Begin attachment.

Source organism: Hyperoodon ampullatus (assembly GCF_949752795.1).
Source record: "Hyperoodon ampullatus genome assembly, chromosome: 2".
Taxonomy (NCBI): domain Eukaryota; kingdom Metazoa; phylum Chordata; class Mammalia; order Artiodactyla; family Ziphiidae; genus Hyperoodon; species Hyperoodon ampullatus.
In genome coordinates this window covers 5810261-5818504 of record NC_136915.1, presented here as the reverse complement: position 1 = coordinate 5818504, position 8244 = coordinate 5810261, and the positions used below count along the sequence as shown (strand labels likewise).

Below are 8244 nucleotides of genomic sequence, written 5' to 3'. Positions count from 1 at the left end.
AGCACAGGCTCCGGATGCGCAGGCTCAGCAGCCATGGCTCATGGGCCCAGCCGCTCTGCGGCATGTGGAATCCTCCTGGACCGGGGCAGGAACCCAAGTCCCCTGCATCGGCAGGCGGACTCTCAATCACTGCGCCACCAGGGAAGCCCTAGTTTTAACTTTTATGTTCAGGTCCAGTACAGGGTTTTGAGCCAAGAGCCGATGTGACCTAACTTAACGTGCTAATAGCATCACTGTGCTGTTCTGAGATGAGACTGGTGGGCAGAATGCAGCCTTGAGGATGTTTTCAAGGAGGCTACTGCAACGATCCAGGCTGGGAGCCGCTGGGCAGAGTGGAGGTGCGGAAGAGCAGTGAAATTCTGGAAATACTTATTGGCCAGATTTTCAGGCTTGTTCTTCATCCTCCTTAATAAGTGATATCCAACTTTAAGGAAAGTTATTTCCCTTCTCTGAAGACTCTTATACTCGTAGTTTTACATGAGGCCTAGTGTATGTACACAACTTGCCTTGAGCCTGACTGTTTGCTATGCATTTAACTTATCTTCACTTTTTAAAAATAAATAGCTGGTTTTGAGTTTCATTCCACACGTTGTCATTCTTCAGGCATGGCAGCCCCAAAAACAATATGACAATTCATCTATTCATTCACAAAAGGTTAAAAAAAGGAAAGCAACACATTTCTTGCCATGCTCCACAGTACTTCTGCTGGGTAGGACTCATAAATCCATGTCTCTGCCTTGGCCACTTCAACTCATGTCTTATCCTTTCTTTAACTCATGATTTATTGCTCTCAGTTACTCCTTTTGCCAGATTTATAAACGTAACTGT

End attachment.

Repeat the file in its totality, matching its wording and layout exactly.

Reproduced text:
Source organism: Hyperoodon ampullatus (assembly GCF_949752795.1).
Source record: "Hyperoodon ampullatus genome assembly, chromosome: 2".
Taxonomy (NCBI): domain Eukaryota; kingdom Metazoa; phylum Chordata; class Mammalia; order Artiodactyla; family Ziphiidae; genus Hyperoodon; species Hyperoodon ampullatus.
In genome coordinates this window covers 5810261-5818504 of record NC_136915.1, presented here as the reverse complement: position 1 = coordinate 5818504, position 8244 = coordinate 5810261, and the positions used below count along the sequence as shown (strand labels likewise).

Below are 8244 nucleotides of genomic sequence, written 5' to 3'. Positions count from 1 at the left end.
AGCACAGGCTCCGGATGCGCAGGCTCAGCAGCCATGGCTCATGGGCCCAGCCGCTCTGCGGCATGTGGAATCCTCCTGGACCGGGGCAGGAACCCAAGTCCCCTGCATCGGCAGGCGGACTCTCAATCACTGCGCCACCAGGGAAGCCCTAGTTTTAACTTTTATGTTCAGGTCCAGTACAGGGTTTTGAGCCAAGAGCCGATGTGACCTAACTTAACGTGCTAATAGCATCACTGTGCTGTTCTGAGATGAGACTGGTGGGCAGAATGCAGCCTTGAGGATGTTTTCAAGGAGGCTACTGCAACGATCCAGGCTGGGAGCCGCTGGGCAGAGTGGAGGTGCGGAAGAGCAGTGAAATTCTGGAAATACTTATTGGCCAGATTTTCAGGCTTGTTCTTCATCCTCCTTAATAAGTGATATCCAACTTTAAGGAAAGTTATTTCCCTTCTCTGAAGACTCTTATACTCGTAGTTTTACATGAGGCCTAGTGTATGTACACAACTTGCCTTGAGCCTGACTGTTTGCTATGCATTTAACTTATCTTCACTTTTTAAAAATAAATAGCTGGTTTTGAGTTTCATTCCACACGTTGTCATTCTTCAGGCATGGCAGCCCCAAAAACAATATGACAATTCATCTATTCATTCACAAAAGGTTAAAAAAAGGAAAGCAACACATTTCTTGCCATGCTCCACAGTACTTCTGCTGGGTAGGACTCATAAATCCATGTCTCTGCCTTGGCCACTTCAACTCATGTCTTATCCTTTCTTTAACTCATGATTTATTGCTCTCAGTTACTCCTTTTGCCAGATTTATAAACGTAACTGT